“So disappointing, so discouraging, so demoralizing.”
Those are the words of Michaela Grobbel, a professor of German at Sonoma State University and a senator-at-large, representing all faculty, in the University’s Academic Senate.
On April 13, the Press Democrat published revelations that Sonoma State had paid a former administrator $600,000 to settle a dispute after Lisa Vollendorf, a former university provost, claimed that the president of the SSU, Judy Sakaki, had retaliated against her following Vollendorf’s reporting on Sakaki’s husband, Patrick McCallum, a lobbyist and present at campus events, for sexual harassment.
“We learned from the media, not from academic communication. And it was a shock.” said Grobbel.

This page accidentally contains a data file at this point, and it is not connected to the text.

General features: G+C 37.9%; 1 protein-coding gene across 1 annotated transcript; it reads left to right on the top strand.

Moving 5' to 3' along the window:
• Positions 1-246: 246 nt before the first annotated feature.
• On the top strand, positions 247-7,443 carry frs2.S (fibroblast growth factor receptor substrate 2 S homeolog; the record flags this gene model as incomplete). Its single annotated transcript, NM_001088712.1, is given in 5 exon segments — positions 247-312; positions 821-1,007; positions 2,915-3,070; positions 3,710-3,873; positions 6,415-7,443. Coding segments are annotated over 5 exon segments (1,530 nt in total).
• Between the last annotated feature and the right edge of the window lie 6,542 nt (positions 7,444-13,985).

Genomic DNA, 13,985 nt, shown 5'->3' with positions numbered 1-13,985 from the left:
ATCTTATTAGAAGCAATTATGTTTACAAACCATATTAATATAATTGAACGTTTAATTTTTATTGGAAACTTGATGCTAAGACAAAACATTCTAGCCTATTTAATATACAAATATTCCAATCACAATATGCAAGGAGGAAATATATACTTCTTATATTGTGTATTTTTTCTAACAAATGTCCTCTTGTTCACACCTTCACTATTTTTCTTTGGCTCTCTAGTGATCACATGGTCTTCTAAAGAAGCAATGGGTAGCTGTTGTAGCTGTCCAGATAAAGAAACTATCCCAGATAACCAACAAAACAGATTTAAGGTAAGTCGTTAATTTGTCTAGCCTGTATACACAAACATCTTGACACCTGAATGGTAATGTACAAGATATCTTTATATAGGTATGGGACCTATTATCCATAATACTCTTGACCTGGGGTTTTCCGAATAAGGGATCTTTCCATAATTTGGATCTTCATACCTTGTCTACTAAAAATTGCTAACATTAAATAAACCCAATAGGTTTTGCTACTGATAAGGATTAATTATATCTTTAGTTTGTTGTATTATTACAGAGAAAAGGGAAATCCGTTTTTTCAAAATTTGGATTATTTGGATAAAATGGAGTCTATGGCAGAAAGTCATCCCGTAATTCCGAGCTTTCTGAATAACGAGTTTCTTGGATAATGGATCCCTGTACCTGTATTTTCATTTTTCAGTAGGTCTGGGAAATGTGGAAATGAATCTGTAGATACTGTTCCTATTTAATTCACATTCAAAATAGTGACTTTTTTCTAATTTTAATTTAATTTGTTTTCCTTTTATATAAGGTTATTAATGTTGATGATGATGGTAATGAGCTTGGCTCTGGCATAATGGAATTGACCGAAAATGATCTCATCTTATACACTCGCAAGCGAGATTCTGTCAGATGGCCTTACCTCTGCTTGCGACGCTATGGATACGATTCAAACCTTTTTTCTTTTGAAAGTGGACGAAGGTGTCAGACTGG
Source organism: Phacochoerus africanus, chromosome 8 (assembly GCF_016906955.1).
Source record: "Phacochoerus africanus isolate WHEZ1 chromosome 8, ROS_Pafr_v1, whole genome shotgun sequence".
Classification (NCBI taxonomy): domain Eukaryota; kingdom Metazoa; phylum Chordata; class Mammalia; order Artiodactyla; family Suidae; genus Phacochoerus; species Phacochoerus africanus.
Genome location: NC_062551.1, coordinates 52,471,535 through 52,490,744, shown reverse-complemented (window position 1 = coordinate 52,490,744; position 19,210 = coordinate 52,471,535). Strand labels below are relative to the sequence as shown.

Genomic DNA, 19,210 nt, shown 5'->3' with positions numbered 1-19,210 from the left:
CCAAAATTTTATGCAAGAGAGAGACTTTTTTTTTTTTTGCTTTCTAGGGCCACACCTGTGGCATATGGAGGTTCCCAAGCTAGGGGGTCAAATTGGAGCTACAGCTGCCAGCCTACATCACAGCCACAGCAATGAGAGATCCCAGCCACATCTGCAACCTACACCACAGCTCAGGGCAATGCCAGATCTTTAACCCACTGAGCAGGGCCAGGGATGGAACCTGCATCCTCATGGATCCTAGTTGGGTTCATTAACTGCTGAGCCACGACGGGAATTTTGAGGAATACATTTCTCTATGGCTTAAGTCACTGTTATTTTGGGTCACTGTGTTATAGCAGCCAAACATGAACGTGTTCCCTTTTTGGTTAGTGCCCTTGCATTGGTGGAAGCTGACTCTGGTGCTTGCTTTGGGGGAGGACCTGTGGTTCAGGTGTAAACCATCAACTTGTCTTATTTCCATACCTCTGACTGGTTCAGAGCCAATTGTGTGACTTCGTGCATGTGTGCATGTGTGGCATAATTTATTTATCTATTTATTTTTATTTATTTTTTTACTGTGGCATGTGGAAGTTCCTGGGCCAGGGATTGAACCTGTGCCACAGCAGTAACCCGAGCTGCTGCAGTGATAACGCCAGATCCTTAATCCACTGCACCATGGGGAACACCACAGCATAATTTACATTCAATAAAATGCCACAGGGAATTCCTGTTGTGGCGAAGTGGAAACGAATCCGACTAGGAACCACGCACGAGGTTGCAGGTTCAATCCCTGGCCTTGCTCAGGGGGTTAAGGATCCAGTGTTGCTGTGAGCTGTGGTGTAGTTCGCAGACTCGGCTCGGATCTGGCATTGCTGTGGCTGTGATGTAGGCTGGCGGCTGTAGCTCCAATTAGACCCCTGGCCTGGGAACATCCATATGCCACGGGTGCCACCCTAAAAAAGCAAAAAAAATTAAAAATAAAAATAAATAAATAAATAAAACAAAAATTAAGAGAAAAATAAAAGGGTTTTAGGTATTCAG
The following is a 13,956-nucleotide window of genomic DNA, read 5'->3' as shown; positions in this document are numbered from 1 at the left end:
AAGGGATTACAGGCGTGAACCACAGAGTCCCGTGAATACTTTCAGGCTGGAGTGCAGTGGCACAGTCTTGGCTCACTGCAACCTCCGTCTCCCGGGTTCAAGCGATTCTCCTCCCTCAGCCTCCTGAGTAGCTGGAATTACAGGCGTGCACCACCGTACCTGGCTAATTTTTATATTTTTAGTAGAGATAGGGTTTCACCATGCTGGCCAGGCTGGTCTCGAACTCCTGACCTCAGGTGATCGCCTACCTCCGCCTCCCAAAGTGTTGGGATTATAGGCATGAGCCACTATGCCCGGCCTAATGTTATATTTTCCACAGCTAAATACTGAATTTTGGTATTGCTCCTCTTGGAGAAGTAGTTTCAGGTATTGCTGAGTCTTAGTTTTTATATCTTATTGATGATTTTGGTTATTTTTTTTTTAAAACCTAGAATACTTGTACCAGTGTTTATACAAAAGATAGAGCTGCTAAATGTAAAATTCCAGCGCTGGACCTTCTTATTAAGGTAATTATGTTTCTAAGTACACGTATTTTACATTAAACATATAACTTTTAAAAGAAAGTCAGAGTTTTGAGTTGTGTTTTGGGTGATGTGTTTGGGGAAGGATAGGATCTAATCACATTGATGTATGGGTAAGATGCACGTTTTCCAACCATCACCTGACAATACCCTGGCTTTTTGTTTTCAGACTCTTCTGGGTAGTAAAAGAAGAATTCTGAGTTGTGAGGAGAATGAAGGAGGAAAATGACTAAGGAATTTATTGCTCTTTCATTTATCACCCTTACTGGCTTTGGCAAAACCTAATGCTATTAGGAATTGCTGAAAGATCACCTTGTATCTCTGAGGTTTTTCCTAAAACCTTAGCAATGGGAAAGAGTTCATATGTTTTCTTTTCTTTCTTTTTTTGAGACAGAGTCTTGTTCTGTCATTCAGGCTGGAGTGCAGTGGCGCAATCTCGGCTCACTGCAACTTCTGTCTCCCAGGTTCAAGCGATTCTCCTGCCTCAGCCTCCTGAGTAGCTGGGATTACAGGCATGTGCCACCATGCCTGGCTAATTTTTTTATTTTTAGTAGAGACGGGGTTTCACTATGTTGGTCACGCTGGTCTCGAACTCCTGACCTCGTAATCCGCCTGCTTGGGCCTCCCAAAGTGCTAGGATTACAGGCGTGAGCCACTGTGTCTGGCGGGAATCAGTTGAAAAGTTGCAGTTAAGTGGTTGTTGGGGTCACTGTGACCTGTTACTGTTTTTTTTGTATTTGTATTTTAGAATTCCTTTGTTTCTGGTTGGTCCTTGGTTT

While Grobbel said news of the settlement surprised staff and the campus community, it painted a broader picture of the systemic dysfunction of the university’s leadership.
“Confidence in his leadership had already started to blur in recent years because of declining enrollment and all these ongoing budget crises, the clearly visible high turnover of trustees. And so many new administrative positions had been created.” said Grobbel.
In an April 14 statement, the university denied any retaliation by Sakaki against former provost Vollendorf and clarified that the initial complaints against McCallum had been deemed “without merit”, following an investigation in 2019. Yet , Grobbel said the scandal had left the campus community scared.
“It’s all related to Title IX procedures and many faculty, many students, and many staff just don’t feel safe because it’s clear the reporting structure has gone awry.” said Grobbel.